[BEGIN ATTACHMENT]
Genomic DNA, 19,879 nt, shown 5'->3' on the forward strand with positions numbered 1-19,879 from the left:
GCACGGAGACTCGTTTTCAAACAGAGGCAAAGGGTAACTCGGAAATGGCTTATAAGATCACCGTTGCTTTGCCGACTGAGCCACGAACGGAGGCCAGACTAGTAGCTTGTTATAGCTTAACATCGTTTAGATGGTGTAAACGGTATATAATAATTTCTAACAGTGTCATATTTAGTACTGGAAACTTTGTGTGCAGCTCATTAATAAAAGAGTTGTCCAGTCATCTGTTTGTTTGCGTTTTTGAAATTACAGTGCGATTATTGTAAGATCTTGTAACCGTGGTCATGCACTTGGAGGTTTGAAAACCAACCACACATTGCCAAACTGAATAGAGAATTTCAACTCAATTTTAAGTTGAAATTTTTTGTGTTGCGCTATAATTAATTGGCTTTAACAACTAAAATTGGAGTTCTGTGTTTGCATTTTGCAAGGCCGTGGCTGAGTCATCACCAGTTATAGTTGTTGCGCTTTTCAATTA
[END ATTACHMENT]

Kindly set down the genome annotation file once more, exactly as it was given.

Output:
Genomic DNA, 19,879 nt, shown 5'->3' on the forward strand with positions numbered 1-19,879 from the left:
GCACGGAGACTCGTTTTCAAACAGAGGCAAAGGGTAACTCGGAAATGGCTTATAAGATCACCGTTGCTTTGCCGACTGAGCCACGAACGGAGGCCAGACTAGTAGCTTGTTATAGCTTAACATCGTTTAGATGGTGTAAACGGTATATAATAATTTCTAACAGTGTCATATTTAGTACTGGAAACTTTGTGTGCAGCTCATTAATAAAAGAGTTGTCCAGTCATCTGTTTGTTTGCGTTTTTGAAATTACAGTGCGATTATTGTAAGATCTTGTAACCGTGGTCATGCACTTGGAGGTTTGAAAACCAACCACACATTGCCAAACTGAATAGAGAATTTCAACTCAATTTTAAGTTGAAATTTTTTGTGTTGCGCTATAATTAATTGGCTTTAACAACTAAAATTGGAGTTCTGTGTTTGCATTTTGCAAGGCCGTGGCTGAGTCATCACCAGTTATAGTTGTTGCGCTTTTCAATTA